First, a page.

- Commercial parts
- Quiet motor
- Wide range of settings
Negative Product Points
- Ground container should be smaller so that dozer works well with small amount of beans ground. Or, the container should be detachable so that the ground can be poured directly into the filter. La Pavoni makes those but I've heard about the durability of their home line grinders. After all, Rocky is made for home use and that means low volume (if you have mid to high volume demand, you've got to spend more than $200 for a grinder). Rancilio should've made some more accommodations besides the price. I'd hate to waist my precious fresh roasted beans.
I use Rocky along side with Silvia and a home roaster. What a combo! Despite the negative feature mentioned, Rocky produces grounds that are consistent enough and the settings are precise enough to pull a great shot of espresso with tons of crema, and it doesn't cost your limbs. Its a relatively small investment for such a nice return. Who needs to go to coffee shop when you can do it at home just as good or even better.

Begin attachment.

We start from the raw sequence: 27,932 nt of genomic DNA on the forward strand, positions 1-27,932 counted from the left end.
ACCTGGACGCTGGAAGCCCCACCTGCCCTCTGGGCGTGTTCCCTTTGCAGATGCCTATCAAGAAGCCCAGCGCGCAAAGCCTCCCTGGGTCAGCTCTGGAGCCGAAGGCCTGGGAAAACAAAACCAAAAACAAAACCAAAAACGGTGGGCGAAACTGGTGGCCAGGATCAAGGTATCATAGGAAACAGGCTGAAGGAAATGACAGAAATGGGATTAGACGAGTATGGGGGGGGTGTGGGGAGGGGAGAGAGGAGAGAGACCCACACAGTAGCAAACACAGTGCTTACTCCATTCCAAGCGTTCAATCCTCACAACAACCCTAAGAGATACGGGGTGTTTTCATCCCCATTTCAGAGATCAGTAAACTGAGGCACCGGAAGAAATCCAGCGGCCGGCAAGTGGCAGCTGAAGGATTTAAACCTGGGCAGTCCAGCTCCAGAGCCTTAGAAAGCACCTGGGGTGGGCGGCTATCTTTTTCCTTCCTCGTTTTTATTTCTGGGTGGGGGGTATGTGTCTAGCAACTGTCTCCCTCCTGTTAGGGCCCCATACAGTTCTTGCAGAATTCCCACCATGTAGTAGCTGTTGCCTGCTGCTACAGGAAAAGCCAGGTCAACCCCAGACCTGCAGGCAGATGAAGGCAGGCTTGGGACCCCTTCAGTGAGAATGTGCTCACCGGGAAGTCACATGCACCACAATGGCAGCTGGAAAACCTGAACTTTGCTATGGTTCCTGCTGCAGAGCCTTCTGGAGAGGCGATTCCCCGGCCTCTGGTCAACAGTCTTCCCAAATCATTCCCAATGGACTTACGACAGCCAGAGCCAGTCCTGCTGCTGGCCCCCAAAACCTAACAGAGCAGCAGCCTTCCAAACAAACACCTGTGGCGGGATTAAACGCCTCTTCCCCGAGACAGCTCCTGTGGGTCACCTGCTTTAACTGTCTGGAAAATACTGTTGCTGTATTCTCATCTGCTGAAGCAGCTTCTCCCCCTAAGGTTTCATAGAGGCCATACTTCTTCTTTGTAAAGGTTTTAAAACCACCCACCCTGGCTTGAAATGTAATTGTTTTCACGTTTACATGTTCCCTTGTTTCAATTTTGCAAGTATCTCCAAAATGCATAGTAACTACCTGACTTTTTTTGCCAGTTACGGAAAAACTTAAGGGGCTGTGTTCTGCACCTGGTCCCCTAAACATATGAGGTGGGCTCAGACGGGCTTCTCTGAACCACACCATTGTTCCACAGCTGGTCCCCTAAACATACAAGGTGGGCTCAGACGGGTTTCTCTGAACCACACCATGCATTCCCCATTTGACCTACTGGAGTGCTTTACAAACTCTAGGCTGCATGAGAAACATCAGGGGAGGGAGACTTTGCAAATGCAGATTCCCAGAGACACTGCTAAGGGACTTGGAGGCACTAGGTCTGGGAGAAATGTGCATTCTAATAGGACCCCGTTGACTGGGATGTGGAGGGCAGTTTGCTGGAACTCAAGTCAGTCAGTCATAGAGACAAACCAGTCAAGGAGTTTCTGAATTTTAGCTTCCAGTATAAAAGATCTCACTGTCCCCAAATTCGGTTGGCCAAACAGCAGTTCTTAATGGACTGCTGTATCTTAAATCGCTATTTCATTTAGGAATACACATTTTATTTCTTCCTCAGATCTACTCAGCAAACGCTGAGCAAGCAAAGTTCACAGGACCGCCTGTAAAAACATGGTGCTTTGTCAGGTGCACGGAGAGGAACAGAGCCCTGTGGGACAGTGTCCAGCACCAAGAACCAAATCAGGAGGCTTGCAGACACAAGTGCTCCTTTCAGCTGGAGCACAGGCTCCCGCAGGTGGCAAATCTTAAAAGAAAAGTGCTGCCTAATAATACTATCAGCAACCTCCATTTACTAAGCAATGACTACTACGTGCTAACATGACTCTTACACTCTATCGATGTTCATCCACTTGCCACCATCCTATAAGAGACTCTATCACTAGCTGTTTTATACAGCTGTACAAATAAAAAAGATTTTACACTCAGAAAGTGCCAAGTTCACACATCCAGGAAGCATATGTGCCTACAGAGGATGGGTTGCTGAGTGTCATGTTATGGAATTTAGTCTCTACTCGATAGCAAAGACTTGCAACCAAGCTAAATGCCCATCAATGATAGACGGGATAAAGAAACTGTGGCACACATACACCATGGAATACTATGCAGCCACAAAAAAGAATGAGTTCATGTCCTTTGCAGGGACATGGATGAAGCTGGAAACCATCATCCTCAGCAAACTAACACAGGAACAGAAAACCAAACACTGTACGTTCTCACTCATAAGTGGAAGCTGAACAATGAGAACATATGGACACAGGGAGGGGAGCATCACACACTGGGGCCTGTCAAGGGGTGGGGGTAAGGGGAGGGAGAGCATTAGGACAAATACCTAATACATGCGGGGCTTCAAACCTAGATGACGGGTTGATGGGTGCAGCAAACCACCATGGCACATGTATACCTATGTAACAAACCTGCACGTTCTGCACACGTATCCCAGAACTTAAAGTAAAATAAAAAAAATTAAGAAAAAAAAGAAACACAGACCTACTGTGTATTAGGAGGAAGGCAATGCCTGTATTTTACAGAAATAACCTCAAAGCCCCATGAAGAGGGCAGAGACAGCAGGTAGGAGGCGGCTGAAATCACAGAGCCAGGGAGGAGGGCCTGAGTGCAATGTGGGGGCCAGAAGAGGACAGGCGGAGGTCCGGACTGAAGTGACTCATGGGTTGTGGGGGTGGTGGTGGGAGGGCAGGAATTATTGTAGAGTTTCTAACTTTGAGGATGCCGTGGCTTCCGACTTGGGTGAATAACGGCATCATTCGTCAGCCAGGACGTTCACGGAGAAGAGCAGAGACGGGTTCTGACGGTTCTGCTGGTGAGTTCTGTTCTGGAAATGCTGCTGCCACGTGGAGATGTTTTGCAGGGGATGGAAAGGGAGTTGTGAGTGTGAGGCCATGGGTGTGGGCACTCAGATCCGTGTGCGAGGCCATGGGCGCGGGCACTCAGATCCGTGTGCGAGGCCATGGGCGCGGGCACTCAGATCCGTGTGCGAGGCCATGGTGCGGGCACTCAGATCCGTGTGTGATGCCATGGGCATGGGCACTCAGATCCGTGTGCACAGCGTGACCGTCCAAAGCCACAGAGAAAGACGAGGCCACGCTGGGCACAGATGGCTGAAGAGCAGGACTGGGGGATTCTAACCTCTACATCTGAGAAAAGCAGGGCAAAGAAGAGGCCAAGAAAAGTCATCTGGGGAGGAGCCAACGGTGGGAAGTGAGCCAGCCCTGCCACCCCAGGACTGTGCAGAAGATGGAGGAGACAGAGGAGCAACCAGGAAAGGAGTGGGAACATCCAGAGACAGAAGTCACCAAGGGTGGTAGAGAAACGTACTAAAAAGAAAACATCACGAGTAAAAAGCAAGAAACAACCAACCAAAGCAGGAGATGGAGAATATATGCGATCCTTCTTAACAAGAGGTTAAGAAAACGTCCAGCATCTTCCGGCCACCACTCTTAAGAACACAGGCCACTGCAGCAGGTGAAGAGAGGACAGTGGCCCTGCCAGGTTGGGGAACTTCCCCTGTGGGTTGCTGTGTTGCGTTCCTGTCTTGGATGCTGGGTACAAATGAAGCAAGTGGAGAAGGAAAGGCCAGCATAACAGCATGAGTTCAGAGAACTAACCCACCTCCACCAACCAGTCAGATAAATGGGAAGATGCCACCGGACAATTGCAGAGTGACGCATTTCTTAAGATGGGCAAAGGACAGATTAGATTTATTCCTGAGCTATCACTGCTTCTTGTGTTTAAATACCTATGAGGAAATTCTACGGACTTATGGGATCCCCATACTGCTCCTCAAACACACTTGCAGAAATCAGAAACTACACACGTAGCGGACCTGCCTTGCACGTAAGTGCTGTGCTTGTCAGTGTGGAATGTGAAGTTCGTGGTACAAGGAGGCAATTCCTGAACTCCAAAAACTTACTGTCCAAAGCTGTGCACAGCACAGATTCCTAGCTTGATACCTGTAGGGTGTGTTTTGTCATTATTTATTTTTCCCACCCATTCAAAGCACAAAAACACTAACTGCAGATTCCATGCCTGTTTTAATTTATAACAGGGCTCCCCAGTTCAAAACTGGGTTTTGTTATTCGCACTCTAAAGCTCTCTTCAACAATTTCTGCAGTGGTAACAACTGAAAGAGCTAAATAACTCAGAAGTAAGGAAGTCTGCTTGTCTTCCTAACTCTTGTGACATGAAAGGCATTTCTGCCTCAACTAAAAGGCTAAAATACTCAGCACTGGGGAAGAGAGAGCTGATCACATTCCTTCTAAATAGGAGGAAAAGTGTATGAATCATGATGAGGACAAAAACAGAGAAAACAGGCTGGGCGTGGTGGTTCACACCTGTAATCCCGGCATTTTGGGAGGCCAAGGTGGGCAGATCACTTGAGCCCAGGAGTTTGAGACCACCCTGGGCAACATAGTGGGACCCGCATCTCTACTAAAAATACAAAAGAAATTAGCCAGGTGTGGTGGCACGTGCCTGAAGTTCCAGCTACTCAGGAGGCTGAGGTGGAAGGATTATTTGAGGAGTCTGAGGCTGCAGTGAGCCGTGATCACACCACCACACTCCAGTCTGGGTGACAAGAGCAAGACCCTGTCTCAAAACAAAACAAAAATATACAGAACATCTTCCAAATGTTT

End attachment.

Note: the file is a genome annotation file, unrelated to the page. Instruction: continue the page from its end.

To counter act the negative side of what I consider an over sized ground container, I use a piece of paper cut to an oval shape and bend it to a curve. Then I slide it in the container before turning it on. Each of longer side of oval should point upward and the shorter side of oval should be set tight against the inside surface just below the opening where grounds come out. Once enough grounds have been poured out, use the handle of plastic spoon (part of Silvia package) to gently scrape out some of remaining gourds sitting on the opening. Turn off the machine, grab the long ends of the paper, slowly turn it clockwise (or counter-clockwise, doesn't matter) so the grounds are not facing the opening that it just came out of. Then slowly lift it out and pour it into where you want it. This ought to minimize the waist of your coffee grounds if you value your fresh roasted beans.